China and the Taiping Rebellion

His elder brother George Evans Moule had already gone out to Ningpo in China as a Missionary in 1857 and in 1861 he decided to join him.  He and his new wife arrived at the Chekiang Mission in August in the midst of the Taiping Rebellion.



The City of Ningpo fell into the hands of the Taipings on December 8th and a few days later they all had to leave.  In 1862 the Taipings were driven back by the Imperialists assisted by a Captain Roderick Dew commanding a small British flotilla. Arthur later published an account of his experiences during this time entitled “Personal Recollections of the Taiping Rebellion 1861 - 1863” which was published in Shanghai in 1884. After things settled down he and his wife had 9 children; born in Ningpo:- Arthur John Henry 1863; Walter Stephen 1865; Agnes Maria 1867; William Augustus Handley; Charlotte Augusta 1873; Horace Frederick 1875; born in Hangchow:-  George Herbert 1877 and Ernest Charles Hugh 1879; born Belvedere Kent:- Mary Evans 1880.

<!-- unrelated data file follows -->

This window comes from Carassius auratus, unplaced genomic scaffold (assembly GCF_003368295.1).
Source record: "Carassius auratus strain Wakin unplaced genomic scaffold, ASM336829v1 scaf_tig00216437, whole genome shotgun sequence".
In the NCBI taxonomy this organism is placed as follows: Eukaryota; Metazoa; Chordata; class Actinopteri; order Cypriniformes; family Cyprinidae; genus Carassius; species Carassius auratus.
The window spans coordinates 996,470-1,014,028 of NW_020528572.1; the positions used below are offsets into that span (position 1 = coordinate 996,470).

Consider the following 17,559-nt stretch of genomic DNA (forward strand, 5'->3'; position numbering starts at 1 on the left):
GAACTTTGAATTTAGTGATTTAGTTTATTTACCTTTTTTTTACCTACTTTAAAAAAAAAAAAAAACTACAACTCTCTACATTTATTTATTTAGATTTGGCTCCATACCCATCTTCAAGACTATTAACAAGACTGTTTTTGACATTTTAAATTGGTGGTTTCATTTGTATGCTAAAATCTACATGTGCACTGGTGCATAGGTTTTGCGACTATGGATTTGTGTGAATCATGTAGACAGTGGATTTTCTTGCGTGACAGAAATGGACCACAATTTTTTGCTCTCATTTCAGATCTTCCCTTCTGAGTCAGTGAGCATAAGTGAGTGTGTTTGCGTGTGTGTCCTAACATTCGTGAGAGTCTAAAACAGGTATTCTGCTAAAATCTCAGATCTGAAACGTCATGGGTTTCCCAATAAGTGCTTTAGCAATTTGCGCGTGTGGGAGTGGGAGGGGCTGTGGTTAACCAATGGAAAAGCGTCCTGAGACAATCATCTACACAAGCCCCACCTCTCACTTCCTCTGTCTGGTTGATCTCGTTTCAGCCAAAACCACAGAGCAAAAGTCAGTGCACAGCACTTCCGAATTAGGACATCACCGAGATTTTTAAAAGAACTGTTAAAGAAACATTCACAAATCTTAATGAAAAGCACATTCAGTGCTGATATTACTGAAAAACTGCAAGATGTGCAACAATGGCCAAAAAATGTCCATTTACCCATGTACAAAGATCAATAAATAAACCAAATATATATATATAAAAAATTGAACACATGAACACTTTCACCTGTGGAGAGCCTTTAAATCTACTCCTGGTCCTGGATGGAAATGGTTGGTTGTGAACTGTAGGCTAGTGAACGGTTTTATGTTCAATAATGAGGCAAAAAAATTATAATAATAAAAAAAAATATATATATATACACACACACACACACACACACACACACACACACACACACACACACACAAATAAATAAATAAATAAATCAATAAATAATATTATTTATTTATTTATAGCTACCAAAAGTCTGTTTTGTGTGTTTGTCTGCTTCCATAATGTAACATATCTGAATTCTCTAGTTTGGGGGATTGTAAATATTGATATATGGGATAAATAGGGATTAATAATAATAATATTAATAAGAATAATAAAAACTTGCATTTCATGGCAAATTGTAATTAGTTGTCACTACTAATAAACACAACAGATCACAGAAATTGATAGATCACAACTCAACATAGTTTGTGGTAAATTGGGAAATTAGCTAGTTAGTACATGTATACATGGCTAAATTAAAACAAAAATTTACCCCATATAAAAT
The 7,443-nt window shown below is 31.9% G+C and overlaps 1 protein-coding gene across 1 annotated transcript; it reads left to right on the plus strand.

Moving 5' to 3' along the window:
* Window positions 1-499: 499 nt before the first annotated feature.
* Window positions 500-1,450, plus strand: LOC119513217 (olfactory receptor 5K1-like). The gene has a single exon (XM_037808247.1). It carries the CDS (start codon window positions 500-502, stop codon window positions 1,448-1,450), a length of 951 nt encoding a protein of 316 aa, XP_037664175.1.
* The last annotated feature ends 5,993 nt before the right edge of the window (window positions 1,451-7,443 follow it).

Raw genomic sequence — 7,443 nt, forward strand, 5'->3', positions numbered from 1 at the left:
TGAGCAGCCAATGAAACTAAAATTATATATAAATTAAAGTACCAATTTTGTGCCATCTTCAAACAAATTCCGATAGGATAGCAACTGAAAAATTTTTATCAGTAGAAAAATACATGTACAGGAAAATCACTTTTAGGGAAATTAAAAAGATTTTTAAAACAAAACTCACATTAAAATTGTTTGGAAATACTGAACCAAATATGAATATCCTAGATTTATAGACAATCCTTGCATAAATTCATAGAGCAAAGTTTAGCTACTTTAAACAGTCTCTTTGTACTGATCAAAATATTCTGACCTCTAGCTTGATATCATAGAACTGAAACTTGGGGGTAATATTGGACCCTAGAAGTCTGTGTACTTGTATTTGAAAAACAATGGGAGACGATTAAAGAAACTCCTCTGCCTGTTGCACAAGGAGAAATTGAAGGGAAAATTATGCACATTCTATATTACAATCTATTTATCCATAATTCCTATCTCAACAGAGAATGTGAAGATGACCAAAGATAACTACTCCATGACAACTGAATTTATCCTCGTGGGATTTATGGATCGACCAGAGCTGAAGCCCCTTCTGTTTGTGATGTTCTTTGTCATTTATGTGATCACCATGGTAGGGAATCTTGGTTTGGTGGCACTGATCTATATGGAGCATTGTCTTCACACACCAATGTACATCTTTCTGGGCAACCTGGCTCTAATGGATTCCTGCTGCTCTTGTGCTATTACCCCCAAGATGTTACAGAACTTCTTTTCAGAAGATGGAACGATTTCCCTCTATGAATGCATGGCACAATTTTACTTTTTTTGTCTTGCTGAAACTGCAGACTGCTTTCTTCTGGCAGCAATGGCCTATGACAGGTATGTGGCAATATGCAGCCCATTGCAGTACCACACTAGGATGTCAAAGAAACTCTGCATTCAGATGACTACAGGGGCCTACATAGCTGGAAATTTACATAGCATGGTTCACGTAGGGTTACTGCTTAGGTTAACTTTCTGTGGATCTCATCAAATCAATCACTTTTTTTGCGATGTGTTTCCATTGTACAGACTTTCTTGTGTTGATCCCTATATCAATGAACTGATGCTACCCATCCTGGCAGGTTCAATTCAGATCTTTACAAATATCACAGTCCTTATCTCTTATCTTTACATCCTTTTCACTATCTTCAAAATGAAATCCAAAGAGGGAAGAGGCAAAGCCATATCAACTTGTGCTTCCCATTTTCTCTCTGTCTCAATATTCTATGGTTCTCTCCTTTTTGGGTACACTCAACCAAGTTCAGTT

He served continuously as a Missionary between 1861 and 1896 and was concerned with the three great cities of Ningpo 1861/1869 and 1871/1876; Hangchow 1876/1879, and Shanghai 1882/1894. He participated in the General Missioary Conference in Shanghai in 1877 delivering a paper  “ The Relation of Christian Missions to Foreign Residents”. As a part of his ministry in Shanghai he he introduced expatriates to the work of the Chinese Missions and showed them how it contributed towards “Christianising, civilising and education in western Knowledge”

Return to England